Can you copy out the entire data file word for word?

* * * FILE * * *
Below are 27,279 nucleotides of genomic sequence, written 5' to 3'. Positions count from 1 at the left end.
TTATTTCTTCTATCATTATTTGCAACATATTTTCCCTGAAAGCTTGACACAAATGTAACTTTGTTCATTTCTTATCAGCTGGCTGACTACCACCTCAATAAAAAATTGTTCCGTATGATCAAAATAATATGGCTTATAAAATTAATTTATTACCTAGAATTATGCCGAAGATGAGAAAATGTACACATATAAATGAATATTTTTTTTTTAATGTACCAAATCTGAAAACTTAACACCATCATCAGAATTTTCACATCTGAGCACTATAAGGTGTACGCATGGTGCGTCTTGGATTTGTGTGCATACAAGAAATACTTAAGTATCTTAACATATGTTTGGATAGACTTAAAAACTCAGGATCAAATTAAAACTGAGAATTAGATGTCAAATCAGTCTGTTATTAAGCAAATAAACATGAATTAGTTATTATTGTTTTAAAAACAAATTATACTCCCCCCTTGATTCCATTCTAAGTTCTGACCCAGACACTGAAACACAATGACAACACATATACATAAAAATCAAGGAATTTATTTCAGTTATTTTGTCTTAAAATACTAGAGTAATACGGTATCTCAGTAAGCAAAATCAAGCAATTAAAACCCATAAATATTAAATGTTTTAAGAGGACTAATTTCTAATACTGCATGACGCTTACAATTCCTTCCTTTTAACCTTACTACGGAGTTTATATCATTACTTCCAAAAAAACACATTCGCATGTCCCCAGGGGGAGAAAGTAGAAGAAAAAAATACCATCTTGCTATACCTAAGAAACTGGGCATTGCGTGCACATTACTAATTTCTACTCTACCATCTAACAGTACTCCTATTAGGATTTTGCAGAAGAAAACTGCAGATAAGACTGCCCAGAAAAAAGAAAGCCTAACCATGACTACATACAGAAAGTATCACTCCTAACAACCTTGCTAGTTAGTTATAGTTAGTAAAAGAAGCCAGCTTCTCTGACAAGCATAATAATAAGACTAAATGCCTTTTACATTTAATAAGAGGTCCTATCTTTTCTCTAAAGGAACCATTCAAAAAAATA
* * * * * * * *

Below are 27,279 nucleotides of genomic sequence, written 5' to 3'. Positions count from 1 at the left end.
TTATTTCTTCTATCATTATTTGCAACATATTTTCCCTGAAAGCTTGACACAAATGTAACTTTGTTCATTTCTTATCAGCTGGCTGACTACCACCTCAATAAAAAATTGTTCCGTATGATCAAAATAATATGGCTTATAAAATTAATTTATTACCTAGAATTATGCCGAAGATGAGAAAATGTACACATATAAATGAATATTTTTTTTTTAATGTACCAAATCTGAAAACTTAACACCATCATCAGAATTTTCACATCTGAGCACTATAAGGTGTACGCATGGTGCGTCTTGGATTTGTGTGCATACAAGAAATACTTAAGTATCTTAACATATGTTTGGATAGACTTAAAAACTCAGGATCAAATTAAAACTGAGAATTAGATGTCAAATCAGTCTGTTATTAAGCAAATAAACATGAATTAGTTATTATTGTTTTAAAAACAAATTATACTCCCCCCTTGATTCCATTCTAAGTTCTGACCCAGACACTGAAACACAATGACAACACATATACATAAAAATCAAGGAATTTATTTCAGTTATTTTGTCTTAAAATACTAGAGTAATACGGTATCTCAGTAAGCAAAATCAAGCAATTAAAACCCATAAATATTAAATGTTTTAAGAGGACTAATTTCTAATACTGCATGACGCTTACAATTCCTTCCTTTTAACCTTACTACGGAGTTTATATCATTACTTCCAAAAAAACACATTCGCATGTCCCCAGGGGGAGAAAGTAGAAGAAAAAAATACCATCTTGCTATACCTAAGAAACTGGGCATTGCGTGCACATTACTAATTTCTACTCTACCATCTAACAGTACTCCTATTAGGATTTTGCAGAAGAAAACTGCAGATAAGACTGCCCAGAAAAAAGAAAGCCTAACCATGACTACATACAGAAAGTATCACTCCTAACAACCTTGCTAGTTAGTTATAGTTAGTAAAAGAAGCCAGCTTCTCTGACAAGCATAATAATAAGACTAAATGCCTTTTACATTTAATAAGAGGTCCTATCTTTTCTCTAAAGGAACCATTCAAAAAAATA